Tuesday, June 26, 2012

Region 10 News Release: Five urban water protection efforts in Pacific Northwest and Alaska selected for EPA funding

Five urban water protection efforts in Pacific Northwest and Alaska selected for EPA funding

Two public events scheduled this week to announce the projects

Contact: Hanady Kader, EPA Public Affairs, 206-553-0454,

(Seattle – June 26, 2012) Five efforts to protect water in urban areas of the Pacific Northwest and Alaska will share a combined total of over $252,000 thanks to funding from the U.S. Environmental Protection Agency Urban Waters Program. The projects include creating greener municipal streets in Corvallis, Oregon, restoring downtown streams in Anchorage, Alaska and helping a Port Townsend, Washington museum launch a campaign that expands understanding of pollution pathways to Puget Sound.

The funding comes from the EPA Urban Waters Program, which supports communities in their efforts to access, improve and benefit from their urban waters and the surrounding land. Urban waters can be canals, rivers, lakes, wetlands, aquifers, estuaries, bays and oceans in urbanized areas. Across the country, EPA awarded $2.7 million to 46 organizations in 32 states for urban water initiatives.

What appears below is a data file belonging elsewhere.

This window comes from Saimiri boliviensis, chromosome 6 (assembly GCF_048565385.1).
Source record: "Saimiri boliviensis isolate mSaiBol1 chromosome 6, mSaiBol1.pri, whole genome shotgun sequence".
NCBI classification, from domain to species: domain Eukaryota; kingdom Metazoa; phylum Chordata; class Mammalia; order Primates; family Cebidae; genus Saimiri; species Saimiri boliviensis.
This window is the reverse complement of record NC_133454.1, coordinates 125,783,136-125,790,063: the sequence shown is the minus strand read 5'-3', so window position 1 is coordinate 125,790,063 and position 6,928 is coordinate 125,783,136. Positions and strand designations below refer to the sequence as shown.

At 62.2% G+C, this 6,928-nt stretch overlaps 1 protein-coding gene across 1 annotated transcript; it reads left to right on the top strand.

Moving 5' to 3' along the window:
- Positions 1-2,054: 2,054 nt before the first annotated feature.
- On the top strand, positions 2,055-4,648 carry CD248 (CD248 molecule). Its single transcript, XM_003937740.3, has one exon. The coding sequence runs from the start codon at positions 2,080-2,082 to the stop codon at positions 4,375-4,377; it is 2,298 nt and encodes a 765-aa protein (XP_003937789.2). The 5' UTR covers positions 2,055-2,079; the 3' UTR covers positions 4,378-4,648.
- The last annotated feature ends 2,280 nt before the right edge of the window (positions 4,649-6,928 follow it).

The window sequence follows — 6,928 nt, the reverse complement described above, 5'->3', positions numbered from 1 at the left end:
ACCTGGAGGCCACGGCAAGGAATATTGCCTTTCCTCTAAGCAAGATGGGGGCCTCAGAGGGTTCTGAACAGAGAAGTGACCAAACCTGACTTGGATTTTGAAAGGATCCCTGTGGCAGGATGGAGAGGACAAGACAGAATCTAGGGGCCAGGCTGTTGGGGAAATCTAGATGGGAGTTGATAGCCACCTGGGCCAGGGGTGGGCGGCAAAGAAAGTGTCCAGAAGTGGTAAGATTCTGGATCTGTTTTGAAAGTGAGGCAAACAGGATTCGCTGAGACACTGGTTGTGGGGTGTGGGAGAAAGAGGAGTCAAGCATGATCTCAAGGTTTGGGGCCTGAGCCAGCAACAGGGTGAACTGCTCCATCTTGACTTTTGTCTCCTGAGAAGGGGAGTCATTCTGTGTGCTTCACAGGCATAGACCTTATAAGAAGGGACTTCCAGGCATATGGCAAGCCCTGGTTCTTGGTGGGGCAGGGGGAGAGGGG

EPA officials will attend two events this week in Oregon and Washington to announce the following awards and congratulate the grantees:

  •  The first event is at the Port Townsend Marine Science Museum at 2:00 PM on Wednesday, June 27th in Port Townsend, Washington. Christine Pysk, Deputy Associate Director, EPA Region 10 Office of Water and Watersheds, will participate for EPA.
  • The second event is from 1:30 – 2:30pm, at the Madison Avenue Meeting Room (500 Madison Avenue, at the corner of Madison and 5th street) in the City of Corvallis, Oregon. In a combined program, Tony Barber, EPA Oregon State Director, will announce three awards to the City of Corvallis Urban Waters Team; the Lower Rogue Watershed Council; and the Water Quality Monitoring project in the City of Florence, Oregon. Shawn Penrod from the City of Florence and Kelly Sparks, the Watershed Council Coordinator for the Lower Rogue Watershed Council, will also attend.